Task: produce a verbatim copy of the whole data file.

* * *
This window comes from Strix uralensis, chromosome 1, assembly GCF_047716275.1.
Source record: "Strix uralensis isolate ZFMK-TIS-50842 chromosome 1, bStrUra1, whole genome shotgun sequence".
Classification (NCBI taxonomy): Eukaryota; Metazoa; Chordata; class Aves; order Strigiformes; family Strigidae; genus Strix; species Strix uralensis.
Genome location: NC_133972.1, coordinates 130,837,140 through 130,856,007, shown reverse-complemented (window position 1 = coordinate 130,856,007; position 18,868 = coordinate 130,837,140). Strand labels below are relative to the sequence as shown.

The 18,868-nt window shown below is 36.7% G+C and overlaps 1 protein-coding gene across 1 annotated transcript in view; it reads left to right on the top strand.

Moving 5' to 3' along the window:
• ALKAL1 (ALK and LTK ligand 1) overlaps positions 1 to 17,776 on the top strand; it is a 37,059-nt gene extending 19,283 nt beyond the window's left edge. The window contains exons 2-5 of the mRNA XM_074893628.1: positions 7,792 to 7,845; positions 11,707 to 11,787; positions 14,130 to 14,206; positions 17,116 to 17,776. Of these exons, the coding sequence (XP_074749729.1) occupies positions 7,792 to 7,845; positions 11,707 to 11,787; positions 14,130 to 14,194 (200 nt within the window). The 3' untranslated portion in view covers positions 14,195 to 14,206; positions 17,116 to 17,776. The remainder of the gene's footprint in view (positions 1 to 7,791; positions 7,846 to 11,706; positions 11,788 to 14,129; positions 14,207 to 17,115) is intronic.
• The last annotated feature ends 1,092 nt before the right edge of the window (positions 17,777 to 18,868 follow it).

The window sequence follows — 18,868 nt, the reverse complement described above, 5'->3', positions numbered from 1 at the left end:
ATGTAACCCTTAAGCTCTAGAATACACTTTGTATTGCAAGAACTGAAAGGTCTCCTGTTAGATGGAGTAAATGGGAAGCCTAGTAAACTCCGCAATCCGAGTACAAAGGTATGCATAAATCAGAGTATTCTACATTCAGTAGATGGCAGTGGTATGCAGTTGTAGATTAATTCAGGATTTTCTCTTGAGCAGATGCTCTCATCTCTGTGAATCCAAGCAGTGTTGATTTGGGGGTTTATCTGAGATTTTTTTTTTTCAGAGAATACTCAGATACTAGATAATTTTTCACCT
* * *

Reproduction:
This window comes from Strix uralensis, chromosome 1, assembly GCF_047716275.1.
Source record: "Strix uralensis isolate ZFMK-TIS-50842 chromosome 1, bStrUra1, whole genome shotgun sequence".
Classification (NCBI taxonomy): Eukaryota; Metazoa; Chordata; class Aves; order Strigiformes; family Strigidae; genus Strix; species Strix uralensis.
Genome location: NC_133972.1, coordinates 130,837,140 through 130,856,007, shown reverse-complemented (window position 1 = coordinate 130,856,007; position 18,868 = coordinate 130,837,140). Strand labels below are relative to the sequence as shown.

The 18,868-nt window shown below is 36.7% G+C and overlaps 1 protein-coding gene across 1 annotated transcript in view; it reads left to right on the top strand.

Moving 5' to 3' along the window:
• ALKAL1 (ALK and LTK ligand 1) overlaps positions 1 to 17,776 on the top strand; it is a 37,059-nt gene extending 19,283 nt beyond the window's left edge. The window contains exons 2-5 of the mRNA XM_074893628.1: positions 7,792 to 7,845; positions 11,707 to 11,787; positions 14,130 to 14,206; positions 17,116 to 17,776. Of these exons, the coding sequence (XP_074749729.1) occupies positions 7,792 to 7,845; positions 11,707 to 11,787; positions 14,130 to 14,194 (200 nt within the window). The 3' untranslated portion in view covers positions 14,195 to 14,206; positions 17,116 to 17,776. The remainder of the gene's footprint in view (positions 1 to 7,791; positions 7,846 to 11,706; positions 11,788 to 14,129; positions 14,207 to 17,115) is intronic.
• The last annotated feature ends 1,092 nt before the right edge of the window (positions 17,777 to 18,868 follow it).

The window sequence follows — 18,868 nt, the reverse complement described above, 5'->3', positions numbered from 1 at the left end:
ATGTAACCCTTAAGCTCTAGAATACACTTTGTATTGCAAGAACTGAAAGGTCTCCTGTTAGATGGAGTAAATGGGAAGCCTAGTAAACTCCGCAATCCGAGTACAAAGGTATGCATAAATCAGAGTATTCTACATTCAGTAGATGGCAGTGGTATGCAGTTGTAGATTAATTCAGGATTTTCTCTTGAGCAGATGCTCTCATCTCTGTGAATCCAAGCAGTGTTGATTTGGGGGTTTATCTGAGATTTTTTTTTTTCAGAGAATACTCAGATACTAGATAATTTTTCACCT